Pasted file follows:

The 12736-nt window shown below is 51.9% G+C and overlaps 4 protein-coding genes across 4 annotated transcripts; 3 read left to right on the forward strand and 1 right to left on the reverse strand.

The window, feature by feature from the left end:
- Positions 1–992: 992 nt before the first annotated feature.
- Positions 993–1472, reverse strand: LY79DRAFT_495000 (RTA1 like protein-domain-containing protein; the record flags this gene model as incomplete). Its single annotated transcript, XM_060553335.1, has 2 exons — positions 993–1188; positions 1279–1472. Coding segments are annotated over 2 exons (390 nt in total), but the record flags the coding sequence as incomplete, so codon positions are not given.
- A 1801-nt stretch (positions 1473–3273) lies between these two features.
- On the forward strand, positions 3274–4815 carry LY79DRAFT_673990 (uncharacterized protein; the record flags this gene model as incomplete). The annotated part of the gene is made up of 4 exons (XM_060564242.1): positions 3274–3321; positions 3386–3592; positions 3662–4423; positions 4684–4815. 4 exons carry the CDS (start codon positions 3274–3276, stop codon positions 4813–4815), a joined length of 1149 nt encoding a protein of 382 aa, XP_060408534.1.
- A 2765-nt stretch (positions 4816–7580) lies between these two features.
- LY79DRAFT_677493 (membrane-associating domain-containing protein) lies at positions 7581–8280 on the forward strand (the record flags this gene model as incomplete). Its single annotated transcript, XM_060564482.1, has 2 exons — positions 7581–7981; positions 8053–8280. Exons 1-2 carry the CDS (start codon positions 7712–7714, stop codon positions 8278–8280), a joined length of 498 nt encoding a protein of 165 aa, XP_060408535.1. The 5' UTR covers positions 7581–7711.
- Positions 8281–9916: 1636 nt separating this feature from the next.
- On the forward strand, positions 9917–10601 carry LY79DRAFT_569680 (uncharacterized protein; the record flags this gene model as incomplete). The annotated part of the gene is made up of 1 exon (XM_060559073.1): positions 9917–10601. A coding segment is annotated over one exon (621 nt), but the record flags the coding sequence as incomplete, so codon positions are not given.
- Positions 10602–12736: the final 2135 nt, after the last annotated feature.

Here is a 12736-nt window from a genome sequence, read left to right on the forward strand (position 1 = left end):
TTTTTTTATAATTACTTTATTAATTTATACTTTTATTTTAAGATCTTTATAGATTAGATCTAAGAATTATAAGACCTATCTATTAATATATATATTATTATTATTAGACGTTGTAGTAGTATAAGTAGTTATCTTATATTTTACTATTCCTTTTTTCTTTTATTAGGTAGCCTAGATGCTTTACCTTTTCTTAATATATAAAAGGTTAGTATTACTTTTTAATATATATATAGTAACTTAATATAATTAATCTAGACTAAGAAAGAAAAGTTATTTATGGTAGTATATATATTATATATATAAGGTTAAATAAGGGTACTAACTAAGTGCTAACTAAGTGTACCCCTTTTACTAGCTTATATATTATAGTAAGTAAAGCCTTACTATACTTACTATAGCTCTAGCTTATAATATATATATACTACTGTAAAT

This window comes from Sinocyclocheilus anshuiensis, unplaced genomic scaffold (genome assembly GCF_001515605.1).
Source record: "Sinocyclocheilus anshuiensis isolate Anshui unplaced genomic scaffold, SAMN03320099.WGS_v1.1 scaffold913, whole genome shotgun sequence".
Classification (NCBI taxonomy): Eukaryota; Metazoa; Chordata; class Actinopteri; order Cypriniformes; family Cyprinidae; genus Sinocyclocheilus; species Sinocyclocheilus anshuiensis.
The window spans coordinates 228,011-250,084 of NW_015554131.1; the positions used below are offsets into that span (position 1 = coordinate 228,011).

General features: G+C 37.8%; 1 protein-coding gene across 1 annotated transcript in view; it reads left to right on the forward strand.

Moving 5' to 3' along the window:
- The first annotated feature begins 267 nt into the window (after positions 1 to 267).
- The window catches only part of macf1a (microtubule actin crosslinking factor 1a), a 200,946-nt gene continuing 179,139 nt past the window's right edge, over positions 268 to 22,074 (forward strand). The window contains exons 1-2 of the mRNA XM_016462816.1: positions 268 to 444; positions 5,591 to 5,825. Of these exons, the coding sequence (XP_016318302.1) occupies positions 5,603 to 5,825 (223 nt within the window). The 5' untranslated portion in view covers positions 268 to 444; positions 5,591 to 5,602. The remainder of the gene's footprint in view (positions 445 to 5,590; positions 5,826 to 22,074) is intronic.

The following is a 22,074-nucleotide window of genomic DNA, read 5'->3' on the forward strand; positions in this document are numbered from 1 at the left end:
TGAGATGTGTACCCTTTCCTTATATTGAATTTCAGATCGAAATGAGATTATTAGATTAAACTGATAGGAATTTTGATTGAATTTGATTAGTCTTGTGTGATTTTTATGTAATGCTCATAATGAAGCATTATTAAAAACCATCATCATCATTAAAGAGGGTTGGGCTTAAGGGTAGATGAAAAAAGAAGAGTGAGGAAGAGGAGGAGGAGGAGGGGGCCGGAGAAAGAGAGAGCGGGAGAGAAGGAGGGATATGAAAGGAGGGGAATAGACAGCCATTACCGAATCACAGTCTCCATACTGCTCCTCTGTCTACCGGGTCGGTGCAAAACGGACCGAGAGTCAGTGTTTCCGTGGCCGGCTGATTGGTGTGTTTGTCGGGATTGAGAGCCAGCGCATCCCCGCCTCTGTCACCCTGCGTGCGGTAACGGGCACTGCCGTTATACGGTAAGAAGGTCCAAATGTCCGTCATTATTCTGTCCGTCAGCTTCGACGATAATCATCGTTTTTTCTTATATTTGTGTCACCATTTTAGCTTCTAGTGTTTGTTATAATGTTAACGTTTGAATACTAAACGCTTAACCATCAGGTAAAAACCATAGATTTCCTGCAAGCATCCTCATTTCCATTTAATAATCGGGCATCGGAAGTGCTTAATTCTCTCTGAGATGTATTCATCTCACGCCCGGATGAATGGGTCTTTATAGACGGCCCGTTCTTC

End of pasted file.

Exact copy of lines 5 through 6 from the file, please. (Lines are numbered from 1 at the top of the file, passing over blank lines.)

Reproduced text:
- A 1801-nt stretch (positions 1473–3273) lies between these two features.
- On the forward strand, positions 3274–4815 carry LY79DRAFT_673990 (uncharacterized protein; the record flags this gene model as incomplete). The annotated part of the gene is made up of 4 exons (XM_060564242.1): positions 3274–3321; positions 3386–3592; positions 3662–4423; positions 4684–4815. 4 exons carry the CDS (start codon positions 3274–3276, stop codon positions 4813–4815), a joined length of 1149 nt encoding a protein of 382 aa, XP_060408534.1.